plural noun (often used with a singular verb)
noun (used with a singular or plural verb)
Origin of timpani
Examples from the Web for tympani
Historical Examples of tympani
I stay in my attic room and play upon my tympani, my beloved children.
I am a poet, and play upon the tympani; the conductor and the orchestra are boors.
In the “battery” the instruments of prime importance are the tympani.How to Appreciate Music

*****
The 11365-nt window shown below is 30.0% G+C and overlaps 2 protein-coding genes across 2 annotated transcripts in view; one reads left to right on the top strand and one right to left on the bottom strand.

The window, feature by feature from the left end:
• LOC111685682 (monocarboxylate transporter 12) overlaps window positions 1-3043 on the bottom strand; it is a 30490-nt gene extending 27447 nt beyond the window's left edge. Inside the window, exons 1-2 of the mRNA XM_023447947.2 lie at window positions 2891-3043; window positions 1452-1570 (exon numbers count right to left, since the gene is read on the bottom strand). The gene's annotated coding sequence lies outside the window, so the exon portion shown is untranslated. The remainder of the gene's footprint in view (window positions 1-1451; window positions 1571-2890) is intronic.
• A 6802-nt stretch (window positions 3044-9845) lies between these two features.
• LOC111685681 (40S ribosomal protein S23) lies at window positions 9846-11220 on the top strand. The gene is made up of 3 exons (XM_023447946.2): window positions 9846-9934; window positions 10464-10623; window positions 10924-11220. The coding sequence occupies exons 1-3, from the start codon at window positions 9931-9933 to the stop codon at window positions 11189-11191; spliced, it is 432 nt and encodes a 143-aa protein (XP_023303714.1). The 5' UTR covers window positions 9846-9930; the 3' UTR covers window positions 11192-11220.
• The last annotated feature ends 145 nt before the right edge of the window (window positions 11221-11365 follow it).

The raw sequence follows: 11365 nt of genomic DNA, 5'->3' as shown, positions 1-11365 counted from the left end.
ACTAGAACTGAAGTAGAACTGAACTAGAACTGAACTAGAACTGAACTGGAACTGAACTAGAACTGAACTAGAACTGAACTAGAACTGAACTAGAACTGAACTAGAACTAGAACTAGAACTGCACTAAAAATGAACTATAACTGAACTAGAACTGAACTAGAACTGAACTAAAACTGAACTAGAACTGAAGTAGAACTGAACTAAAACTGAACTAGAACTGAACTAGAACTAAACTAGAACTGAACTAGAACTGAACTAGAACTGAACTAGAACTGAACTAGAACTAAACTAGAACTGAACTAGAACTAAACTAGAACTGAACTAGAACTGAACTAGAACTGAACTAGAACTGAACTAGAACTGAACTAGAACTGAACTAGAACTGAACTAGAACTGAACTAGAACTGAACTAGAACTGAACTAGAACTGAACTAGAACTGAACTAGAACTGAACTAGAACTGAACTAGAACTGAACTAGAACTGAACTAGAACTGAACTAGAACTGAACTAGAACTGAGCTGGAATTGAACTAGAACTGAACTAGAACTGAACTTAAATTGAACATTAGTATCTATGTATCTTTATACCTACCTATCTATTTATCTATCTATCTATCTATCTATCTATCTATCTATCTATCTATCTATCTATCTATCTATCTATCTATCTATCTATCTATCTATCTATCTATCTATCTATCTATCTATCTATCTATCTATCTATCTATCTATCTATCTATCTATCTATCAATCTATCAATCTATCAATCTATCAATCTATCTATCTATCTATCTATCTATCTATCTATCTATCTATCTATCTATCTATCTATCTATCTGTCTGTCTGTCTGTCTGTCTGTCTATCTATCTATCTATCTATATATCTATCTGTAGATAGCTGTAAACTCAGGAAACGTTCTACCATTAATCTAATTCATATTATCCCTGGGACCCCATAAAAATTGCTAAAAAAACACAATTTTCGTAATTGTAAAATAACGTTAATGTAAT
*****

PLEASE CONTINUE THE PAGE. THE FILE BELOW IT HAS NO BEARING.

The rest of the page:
But I begin to feel the call of New York on the tympani of my blood globules.The Letters of Ambrose Bierce
A few taps of the tympani, with which the composition ends, give the ring of finality.Franz Liszt
Word Origin for timpani
1876, plural of timpano (1740), from Italian timpani "drums," from Latin tympanum "drum" (see tympanum).
Italian for kettledrums; the term timpani is often preferred by composers and performers.